Training & Conditioning (ISSN 1058-3548) is published monthly except in January and February, May and June, and July and August, which are bimonthly issues, for a total of nine times a year, by MAG, Inc., 31 Dutch Mill Rd., Ithaca, NY 14850. T&C is distributed without charge to qualified professionals involved with competitive athletes. The subscription rate is $24 for one year and $48 for two years in the United States, and $30 for one year and $60 for two years in Canada. The single copy price is $7. Copyright 2009 by MAG, Inc. All rights reserved. Text may not be reproduced in any manner, in whole or in part, without the permission of the publisher. Unsolicited materials will not be returned unless accompanied by a self-addressed, stamped envelope. Periodicals postage paid at Ithaca, N.Y. and additional mailing offices. POSTMASTER: Send address changes to Training & Conditioning, P.O. Box 4806, Ithaca, NY 14852-4806. Printed in the U.S.A.

    Editorial Board

    2 TRAINING-CONDITIONING.COMT&C SEPTEMBER 2009

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    Circle No. 103

  • T&C sepTember 2009 5 TrAINING-CONDITIONING.COm

    BoardBulletin

    NCAA Recommends Sickle Cell TestingIs a Mandate On the Way?In June, the NCAA released a new recommendation calling on member schools that dont already test athletes for sickle cell trait to begin doing so. And if the association adopts proposed legislation, that testing could soon become mandatory.

    The recommendation was handed down by the NCAAs Committee on Competitive safeguards and medical As-pects of sports, and follows similar calls for more testing from the NATA and the College of American pathologists. To help programs understand sickle cell trait and the dan-ger it poses to athletes, the NCAA will also produce a video about the condition, which will be posted online and made available to all member institutions.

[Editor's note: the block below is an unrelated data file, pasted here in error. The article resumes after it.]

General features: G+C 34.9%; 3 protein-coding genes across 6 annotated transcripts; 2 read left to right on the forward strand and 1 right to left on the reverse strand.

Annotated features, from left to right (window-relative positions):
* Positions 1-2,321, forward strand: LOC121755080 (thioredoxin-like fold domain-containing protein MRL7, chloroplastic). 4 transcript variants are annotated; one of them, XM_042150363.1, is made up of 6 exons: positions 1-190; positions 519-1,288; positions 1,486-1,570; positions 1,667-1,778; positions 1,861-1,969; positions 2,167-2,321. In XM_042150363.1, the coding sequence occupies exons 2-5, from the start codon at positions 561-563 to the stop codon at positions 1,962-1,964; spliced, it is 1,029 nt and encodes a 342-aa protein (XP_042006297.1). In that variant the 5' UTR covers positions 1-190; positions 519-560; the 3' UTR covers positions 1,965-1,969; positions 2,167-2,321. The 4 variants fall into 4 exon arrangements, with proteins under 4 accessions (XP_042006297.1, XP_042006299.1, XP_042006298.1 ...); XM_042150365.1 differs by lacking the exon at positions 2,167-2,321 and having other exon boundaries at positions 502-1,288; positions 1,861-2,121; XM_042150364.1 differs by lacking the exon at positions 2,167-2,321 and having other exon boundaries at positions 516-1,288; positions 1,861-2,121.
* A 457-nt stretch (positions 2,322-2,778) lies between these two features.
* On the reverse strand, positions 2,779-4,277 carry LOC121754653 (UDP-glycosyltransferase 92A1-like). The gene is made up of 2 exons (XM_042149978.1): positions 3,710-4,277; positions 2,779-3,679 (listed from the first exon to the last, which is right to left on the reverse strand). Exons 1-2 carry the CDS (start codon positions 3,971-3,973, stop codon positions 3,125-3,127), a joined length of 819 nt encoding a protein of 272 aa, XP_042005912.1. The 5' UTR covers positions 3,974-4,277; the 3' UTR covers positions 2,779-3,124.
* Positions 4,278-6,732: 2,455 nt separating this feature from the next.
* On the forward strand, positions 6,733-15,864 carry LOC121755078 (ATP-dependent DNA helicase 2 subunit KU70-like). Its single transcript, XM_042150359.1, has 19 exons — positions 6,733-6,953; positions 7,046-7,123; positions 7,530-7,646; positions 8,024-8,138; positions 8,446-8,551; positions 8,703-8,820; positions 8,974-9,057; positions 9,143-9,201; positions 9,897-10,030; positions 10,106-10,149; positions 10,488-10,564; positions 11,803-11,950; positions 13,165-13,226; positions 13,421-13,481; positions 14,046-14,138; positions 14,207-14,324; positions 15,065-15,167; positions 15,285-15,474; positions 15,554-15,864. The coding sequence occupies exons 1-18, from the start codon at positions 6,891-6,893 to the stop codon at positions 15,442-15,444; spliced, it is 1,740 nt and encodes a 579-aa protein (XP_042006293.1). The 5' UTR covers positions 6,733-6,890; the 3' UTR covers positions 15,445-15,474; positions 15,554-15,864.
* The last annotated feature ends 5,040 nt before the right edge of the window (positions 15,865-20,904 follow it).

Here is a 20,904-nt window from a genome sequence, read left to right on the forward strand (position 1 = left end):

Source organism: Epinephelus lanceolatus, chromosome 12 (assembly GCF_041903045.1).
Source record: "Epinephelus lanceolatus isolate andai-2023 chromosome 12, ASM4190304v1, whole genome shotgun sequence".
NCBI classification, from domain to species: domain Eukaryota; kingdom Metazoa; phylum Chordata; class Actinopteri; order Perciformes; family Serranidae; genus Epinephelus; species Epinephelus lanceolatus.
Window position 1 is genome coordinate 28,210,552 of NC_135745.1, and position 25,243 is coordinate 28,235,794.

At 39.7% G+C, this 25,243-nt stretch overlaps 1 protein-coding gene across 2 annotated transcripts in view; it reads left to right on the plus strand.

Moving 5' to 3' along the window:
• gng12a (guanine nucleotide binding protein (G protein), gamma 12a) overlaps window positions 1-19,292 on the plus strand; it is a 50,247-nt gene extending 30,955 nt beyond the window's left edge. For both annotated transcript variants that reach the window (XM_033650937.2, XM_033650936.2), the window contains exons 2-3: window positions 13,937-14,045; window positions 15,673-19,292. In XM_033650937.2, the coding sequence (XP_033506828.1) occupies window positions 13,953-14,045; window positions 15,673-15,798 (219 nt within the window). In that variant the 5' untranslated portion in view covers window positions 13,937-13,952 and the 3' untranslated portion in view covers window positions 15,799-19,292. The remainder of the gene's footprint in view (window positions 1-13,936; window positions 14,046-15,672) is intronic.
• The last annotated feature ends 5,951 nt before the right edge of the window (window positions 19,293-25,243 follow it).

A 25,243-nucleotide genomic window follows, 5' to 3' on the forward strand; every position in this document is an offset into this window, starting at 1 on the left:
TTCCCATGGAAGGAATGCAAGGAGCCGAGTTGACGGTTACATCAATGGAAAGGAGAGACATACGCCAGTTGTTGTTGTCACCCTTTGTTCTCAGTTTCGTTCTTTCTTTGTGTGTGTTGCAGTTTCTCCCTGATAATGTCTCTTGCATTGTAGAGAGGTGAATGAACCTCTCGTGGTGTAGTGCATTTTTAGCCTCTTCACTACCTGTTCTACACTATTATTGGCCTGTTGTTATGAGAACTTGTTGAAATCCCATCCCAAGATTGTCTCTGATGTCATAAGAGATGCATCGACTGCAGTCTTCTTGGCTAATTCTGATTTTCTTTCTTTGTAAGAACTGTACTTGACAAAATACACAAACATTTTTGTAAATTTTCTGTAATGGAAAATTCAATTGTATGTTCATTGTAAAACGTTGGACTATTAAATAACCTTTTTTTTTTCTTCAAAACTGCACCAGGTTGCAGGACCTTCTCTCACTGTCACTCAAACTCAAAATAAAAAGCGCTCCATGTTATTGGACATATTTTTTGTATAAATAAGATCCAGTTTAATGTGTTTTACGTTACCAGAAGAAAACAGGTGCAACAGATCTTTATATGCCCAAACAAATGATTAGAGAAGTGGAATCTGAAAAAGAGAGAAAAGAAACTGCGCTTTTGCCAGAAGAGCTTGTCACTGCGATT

The recommendation will help because it gives us a very important point of information, scott Anderson, ATC, Head Athletic Trainer at the University of Oklahoma and co-chair of the NATAs sickle cell task force, told the Orlando Sentinel. Certainly from my perspective and my role in raising awareness toward sickle cell trait in the athlete, it makes absolute sense that we would have this [recommendation].

    While the NCAA hopes its latest step will spur more schools to begin testing voluntarily (a recent NATA survey found that 36 percent of Division I Football bowl subdivi-sion members still dont test), a proposal from rice Univer-sity is aiming to force their hand. rice will soon introduce legislation that would make testing mandatory for NCAA institutions, and it could be voted on as early as next year.

    both the NCAAs recommendation and rices forthcom-ing proposal are part of the settlement in a wrongful death lawsuit brought by the family of rice football player Dale Lloyd II, who died in sept. 2006 following a team workout. The medical examiners report linked Lloyds death to sickle cell trait, which rice did not test for at the time.

    sickle cell trait testing is inexpensivetypically around $5 for an initial test and $35 for a confirmation. Athletes found to have the condition can still participate in any sport, but extra safeguards are recommended, such as special emphasis on hydration, progressive acclimatization, and adequate rest and recovery between bouts of effort. The NATA released a consensus statement on sickle cell trait in 2007, identifying it as the third-leading cause of non- traumatic sports deaths in high school and college athletes.